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Open Access Publications from the University of California

The Neoliberalization of Latino Men and Boys: Power and Resistance in a School-based Mentorship Program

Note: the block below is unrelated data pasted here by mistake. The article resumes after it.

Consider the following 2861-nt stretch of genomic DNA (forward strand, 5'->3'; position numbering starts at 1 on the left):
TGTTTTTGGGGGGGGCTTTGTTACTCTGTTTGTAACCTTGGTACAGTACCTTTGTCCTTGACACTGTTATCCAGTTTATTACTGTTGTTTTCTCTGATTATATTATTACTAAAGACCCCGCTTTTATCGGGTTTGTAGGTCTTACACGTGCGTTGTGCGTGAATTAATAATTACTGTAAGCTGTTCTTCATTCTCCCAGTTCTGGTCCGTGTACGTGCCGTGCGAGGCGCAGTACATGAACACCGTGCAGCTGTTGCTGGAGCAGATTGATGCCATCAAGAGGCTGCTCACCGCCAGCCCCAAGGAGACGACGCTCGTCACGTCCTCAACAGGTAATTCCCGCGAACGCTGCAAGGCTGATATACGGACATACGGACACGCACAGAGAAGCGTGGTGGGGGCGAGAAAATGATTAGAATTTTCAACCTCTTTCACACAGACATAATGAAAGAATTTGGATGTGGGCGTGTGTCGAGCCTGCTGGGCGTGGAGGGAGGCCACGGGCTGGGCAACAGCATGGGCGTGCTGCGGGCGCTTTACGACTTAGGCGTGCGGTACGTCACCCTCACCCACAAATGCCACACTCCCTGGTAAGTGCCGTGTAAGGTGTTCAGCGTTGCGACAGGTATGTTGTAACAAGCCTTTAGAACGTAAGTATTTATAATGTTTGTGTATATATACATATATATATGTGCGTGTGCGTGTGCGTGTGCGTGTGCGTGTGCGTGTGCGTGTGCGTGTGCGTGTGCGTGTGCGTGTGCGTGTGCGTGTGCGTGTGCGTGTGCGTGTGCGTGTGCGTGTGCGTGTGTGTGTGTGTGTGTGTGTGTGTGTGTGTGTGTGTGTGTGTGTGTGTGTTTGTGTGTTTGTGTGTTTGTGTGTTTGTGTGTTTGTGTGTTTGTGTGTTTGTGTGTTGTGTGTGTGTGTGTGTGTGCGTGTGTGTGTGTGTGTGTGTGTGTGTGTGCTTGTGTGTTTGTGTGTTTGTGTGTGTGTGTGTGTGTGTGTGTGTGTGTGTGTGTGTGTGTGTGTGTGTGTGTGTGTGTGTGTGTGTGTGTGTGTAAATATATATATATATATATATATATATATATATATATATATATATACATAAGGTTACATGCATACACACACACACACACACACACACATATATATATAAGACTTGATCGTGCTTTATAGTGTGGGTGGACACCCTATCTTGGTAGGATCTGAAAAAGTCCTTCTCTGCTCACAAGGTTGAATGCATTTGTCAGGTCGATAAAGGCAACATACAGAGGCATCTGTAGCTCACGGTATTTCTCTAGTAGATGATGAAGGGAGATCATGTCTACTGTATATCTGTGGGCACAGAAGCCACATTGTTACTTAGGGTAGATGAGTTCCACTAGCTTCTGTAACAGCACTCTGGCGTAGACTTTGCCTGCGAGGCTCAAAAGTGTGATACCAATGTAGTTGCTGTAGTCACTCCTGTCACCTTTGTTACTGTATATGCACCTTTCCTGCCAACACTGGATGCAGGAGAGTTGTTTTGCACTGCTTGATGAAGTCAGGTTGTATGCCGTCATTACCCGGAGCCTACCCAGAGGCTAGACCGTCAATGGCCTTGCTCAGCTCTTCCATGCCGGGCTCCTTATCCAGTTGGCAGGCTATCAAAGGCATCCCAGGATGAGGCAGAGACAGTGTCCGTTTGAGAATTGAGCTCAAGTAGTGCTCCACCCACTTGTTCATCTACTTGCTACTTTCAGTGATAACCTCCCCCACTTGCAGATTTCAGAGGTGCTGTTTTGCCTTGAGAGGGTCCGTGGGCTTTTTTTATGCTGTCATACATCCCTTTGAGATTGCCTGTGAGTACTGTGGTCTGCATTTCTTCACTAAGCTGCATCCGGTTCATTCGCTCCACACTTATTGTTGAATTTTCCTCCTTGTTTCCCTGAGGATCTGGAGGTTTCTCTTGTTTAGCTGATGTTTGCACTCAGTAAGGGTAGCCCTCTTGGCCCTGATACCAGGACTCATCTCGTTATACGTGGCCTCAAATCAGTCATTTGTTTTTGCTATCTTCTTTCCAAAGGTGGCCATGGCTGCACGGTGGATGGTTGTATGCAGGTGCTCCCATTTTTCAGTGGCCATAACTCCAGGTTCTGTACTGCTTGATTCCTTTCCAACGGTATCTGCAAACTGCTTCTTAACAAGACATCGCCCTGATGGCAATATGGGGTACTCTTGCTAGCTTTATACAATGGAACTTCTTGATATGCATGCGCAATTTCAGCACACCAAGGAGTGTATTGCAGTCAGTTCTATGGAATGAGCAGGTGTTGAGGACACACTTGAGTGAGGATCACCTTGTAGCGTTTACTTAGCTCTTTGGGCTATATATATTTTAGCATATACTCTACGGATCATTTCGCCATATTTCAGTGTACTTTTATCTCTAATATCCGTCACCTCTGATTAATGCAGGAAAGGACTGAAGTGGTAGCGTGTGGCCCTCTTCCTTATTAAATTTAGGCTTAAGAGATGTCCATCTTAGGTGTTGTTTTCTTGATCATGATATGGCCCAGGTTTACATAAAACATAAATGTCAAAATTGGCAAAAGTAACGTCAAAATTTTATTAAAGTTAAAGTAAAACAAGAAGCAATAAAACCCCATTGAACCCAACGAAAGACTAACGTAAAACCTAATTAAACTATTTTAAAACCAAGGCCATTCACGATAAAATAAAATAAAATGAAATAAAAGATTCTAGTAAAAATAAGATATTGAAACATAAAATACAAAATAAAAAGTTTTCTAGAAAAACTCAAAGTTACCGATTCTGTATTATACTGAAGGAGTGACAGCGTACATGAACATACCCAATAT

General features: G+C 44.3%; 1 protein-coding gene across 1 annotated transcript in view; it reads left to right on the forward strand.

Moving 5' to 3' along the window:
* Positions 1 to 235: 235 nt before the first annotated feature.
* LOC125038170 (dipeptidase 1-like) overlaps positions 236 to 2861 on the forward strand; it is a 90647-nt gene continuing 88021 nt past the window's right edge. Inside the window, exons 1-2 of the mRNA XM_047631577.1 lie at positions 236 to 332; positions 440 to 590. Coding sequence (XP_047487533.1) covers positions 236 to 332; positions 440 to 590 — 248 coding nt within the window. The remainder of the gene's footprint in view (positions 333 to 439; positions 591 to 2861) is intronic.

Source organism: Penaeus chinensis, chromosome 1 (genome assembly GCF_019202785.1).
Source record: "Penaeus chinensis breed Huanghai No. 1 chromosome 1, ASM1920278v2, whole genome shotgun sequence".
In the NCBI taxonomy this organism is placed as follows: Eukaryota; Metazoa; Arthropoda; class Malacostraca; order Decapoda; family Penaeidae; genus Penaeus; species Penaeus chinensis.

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A growing number of school district and community programs are seeking to remedy the achievement gap experienced by Latino boys through Latino male mentorship programs. Indicative of neoliberal shifts in Latinx education, these programs often involve public-private partnerships and assume a damaged Latino boy in need of technocratic and innovative solutions, rather than structural changes. Through an ethnographic case study of one Latino male mentorship program in an urban school district in California, this study explores the ways the administrative power of Latino male programming constructs the ideal Latino male subject through neoliberal values of individualism, excellence and earning potential, and pushes boys to be the future hetero-patriarchs of their community. Furthermore, based on in-depth interviews with the mentors and boys of the program, as well as one year of participant observations, this paper uncovers the ways these discourses are lived, embodied, and/or resisted in the classroom among boys and mentors.

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